Hours before his government planned to flood hundreds of homes in the hopes of saving hundreds more from inundation, Manitoba Premier Greg Selinger addressed his waterlogged province directly.
“I’m here to tell you, tonight, that you and your families will not face this alone,” he said in a Friday-evening address. “We’re all in this together.”
The province planned to open a floodgate in a dike at Hoop and Holler Bend in the early hours of Saturday morning, a step delayed multiple times in the past week as land-owners, assisted by military troops called in last Sunday, struggled to prepare their homes and properties for the deluge.
Crews working since Tuesday at Hoop and Holler, about 90 kilometres west of Winnipeg, have sliced a notch in the dike and built a rocky weir (a kind of overflow dam meant to regulate the flow of water) around it. They planned to open the weir early Saturday morning, letting loose a stream of water starting at 500 cubic feet per second and growing to 3,000 cubic feet per second over the next several days.
The unprecedented step is intended to take pressure off dikes and diversion channels strained by a swollen Assiniboine River that’s in the midst of a flood of a magnitude that comes around once every 300 years.
“Had we allowed nature to run its course, we would have faced an almost certain uncontrolled break of the dike,” Mr. Selinger said on Friday. “This is a constant threat. An uncontrolled break would be catastrophic and unpredictable, spilling water onto more than 500 square kilometres of land. It would impact hundreds more homes, including those in the path of the controlled release.”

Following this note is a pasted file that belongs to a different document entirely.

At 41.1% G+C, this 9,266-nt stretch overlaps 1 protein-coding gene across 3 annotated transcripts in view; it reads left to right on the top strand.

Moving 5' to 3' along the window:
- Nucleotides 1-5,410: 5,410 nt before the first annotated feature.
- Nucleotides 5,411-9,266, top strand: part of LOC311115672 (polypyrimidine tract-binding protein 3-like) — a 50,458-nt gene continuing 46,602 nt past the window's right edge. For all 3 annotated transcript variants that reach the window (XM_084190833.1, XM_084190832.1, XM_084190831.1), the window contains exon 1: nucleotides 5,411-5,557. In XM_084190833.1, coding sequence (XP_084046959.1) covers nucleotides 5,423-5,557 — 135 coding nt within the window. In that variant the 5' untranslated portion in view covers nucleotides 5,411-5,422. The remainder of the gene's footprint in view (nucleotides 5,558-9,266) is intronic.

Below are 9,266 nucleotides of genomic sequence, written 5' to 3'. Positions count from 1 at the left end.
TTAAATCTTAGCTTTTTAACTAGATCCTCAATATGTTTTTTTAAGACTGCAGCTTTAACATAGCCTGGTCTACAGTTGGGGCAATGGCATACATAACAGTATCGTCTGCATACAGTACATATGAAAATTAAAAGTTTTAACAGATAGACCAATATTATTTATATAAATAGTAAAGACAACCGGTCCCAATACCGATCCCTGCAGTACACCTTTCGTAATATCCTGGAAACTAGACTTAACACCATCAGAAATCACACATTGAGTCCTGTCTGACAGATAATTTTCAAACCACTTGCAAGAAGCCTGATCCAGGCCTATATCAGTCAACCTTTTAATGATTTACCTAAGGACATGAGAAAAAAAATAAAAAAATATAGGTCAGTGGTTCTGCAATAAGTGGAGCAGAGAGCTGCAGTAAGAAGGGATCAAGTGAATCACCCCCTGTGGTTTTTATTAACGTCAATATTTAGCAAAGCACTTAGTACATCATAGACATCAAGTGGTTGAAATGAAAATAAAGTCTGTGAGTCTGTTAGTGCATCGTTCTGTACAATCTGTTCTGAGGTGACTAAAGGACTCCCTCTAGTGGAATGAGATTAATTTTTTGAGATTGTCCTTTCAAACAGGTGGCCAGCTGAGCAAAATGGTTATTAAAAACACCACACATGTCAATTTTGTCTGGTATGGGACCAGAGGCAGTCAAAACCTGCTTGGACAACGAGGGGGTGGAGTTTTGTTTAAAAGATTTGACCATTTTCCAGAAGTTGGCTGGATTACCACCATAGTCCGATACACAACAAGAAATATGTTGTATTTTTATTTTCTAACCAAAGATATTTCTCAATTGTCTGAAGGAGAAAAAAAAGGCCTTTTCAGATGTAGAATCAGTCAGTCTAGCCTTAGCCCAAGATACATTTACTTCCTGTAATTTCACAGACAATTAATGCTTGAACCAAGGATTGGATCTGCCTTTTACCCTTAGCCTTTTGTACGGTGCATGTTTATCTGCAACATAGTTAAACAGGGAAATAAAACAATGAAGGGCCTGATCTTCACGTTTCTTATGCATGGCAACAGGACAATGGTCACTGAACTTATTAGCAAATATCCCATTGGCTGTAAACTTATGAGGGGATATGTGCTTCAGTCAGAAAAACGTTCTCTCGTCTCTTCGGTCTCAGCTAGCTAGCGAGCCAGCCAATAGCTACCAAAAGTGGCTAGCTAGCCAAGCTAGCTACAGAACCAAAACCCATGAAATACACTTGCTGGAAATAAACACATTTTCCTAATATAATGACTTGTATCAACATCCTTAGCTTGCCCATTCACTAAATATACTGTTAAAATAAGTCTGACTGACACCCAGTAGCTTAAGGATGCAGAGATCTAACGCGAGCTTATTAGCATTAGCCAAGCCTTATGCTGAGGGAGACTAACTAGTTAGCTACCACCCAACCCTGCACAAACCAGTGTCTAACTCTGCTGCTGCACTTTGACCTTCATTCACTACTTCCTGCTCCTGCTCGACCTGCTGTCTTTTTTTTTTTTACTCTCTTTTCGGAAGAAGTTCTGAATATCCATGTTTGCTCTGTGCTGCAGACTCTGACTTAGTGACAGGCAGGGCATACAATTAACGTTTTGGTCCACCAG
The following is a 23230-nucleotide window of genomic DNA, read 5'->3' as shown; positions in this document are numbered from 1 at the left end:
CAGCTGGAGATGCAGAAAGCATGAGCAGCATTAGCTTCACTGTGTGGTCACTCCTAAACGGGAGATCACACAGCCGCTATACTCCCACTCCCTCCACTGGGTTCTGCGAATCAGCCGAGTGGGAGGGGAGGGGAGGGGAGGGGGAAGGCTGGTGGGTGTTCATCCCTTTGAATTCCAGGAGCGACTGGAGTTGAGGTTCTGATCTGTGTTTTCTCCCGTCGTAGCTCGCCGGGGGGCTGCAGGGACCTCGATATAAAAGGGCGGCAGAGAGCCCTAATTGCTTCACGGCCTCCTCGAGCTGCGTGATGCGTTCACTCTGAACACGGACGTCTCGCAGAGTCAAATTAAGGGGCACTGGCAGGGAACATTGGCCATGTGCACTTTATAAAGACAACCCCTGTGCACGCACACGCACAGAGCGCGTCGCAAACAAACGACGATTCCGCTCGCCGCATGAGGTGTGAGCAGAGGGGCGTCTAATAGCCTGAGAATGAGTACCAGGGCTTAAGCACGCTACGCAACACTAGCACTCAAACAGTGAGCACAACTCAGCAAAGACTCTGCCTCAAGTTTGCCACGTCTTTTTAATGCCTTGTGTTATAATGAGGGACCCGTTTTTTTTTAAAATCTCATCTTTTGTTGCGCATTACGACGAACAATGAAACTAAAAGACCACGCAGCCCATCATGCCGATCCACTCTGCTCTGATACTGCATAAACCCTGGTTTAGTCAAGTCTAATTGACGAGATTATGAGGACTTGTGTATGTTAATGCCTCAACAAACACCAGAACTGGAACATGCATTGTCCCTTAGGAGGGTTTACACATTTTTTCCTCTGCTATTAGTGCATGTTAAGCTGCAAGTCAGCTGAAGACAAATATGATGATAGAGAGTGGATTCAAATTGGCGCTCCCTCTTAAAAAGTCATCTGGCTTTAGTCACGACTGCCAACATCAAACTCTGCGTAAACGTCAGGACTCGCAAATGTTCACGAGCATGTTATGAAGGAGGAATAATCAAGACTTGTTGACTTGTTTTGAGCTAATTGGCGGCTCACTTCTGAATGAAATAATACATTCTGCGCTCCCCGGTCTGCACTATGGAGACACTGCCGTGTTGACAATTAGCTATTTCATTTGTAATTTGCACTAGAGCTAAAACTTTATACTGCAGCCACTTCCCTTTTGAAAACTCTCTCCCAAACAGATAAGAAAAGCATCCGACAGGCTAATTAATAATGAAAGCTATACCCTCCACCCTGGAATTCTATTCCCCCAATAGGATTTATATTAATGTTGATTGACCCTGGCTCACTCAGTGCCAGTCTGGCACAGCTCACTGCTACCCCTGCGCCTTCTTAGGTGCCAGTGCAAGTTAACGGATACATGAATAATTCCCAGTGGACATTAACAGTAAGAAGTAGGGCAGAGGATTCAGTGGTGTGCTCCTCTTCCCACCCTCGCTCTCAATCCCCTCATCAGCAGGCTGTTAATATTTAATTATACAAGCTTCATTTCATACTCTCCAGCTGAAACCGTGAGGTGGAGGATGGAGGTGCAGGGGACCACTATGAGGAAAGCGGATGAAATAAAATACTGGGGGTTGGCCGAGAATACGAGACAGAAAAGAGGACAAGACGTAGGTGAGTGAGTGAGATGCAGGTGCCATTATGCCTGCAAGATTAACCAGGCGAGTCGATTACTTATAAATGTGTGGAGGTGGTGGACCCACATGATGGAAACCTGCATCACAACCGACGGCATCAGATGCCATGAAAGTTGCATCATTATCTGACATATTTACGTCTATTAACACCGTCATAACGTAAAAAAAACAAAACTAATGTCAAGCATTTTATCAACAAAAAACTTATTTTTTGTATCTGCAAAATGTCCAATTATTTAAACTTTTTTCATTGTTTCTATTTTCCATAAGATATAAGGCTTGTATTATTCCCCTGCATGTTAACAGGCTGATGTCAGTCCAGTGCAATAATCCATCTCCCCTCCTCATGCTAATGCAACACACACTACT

The plan to cut open a dike “was not an easy decision,” Mr. Selinger said. And both Emergency Measures Minister Steve Ashton and Manitoba Water Stewardship’s Steve Topping were unequivocal earlier this week that this is viewed as a one-time only solution: There are no plans for the weir to be a permanent structure or a stop-gap measure in future years.
Mr. Selinger reiterated his promise to set up a special compensation program “above and beyond the disaster assistance already in place.” Those affected by the controlled release would get compensation for costs such as lost income, which isn’t usually covered by disaster financial assistance.
The province is hoping Ottawa will contribute cash to the special compensation fund; so far, while Prime Minister Stephen Harper has suggested putting money towards more proactive flood-prevention measures, he has no plans to give more than the government has already committed (formal disaster financial assistance includes a cost-sharing agreement between provincial and federal governments).
The province has estimated about 150 homes in the 225-square-kilometre area around the controlled release site at Hoop and Holler will be affected. But officials from local rural municipalities put that number far higher: Kam Blight, reeve of the rural municipality of Portage la Prairie, said it could be as high as 500.
“Between them doing this or the uncontrollable [breach]” said farmer and resident Doug Connery, “I think when the true numbers start coming up, there’s not much difference.”Report Typo/Error